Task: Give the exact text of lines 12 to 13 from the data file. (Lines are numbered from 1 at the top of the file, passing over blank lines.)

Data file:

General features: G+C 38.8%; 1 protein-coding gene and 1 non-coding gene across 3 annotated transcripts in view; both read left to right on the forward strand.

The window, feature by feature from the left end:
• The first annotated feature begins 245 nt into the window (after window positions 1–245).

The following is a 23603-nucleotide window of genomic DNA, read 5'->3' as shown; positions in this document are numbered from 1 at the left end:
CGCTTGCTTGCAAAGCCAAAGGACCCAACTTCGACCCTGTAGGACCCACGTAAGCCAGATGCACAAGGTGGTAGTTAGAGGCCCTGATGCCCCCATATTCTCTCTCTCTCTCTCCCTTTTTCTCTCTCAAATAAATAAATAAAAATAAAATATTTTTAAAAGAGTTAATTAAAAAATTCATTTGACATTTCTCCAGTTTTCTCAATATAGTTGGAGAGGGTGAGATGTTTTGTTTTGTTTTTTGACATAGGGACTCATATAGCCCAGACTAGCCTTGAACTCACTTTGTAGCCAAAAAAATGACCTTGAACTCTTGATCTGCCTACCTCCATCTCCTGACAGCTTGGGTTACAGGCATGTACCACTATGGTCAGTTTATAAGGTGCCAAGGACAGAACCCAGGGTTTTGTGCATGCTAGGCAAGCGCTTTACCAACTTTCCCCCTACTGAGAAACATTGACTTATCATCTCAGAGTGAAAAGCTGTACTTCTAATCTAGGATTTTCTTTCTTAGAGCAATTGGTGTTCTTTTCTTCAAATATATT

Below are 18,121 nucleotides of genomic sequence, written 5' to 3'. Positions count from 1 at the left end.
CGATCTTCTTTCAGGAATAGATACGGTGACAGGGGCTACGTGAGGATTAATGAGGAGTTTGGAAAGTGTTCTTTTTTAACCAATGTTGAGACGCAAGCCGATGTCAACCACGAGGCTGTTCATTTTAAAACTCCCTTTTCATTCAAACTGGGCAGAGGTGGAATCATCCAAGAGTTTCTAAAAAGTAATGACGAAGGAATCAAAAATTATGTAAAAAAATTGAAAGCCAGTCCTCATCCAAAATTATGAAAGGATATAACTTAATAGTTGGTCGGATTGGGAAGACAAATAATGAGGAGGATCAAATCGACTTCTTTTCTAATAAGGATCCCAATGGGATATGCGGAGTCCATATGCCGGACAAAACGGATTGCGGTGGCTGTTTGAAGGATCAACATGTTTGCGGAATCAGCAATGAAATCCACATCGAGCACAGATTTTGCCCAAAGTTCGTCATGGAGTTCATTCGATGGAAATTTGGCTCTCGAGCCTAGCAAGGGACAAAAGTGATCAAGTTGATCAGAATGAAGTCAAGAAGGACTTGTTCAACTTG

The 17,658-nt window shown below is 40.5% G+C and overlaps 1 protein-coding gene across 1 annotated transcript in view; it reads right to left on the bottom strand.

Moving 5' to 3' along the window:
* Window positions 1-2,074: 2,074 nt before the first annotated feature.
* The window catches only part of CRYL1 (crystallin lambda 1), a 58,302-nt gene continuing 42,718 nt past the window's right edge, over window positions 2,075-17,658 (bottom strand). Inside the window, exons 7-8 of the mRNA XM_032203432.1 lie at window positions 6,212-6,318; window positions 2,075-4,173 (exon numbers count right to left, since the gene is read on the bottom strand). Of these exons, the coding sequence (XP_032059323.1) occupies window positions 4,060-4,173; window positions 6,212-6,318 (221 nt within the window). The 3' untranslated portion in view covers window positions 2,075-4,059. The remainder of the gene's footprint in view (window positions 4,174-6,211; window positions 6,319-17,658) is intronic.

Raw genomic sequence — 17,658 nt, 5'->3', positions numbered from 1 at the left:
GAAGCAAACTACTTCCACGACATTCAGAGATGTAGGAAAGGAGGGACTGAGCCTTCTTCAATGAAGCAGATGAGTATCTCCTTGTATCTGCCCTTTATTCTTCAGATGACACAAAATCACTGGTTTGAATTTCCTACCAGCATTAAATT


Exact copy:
Raw genomic sequence — 17,658 nt, 5'->3', positions numbered from 1 at the left:
GAAGCAAACTACTTCCACGACATTCAGAGATGTAGGAAAGGAGGGACTGAGCCTTCTTCAATGAAGCAGATGAGTATCTCCTTGTATCTGCCCTTTATTCTTCAGATGACACAAAATCACTGGTTTGAATTTCCTACCAGCATTAAATT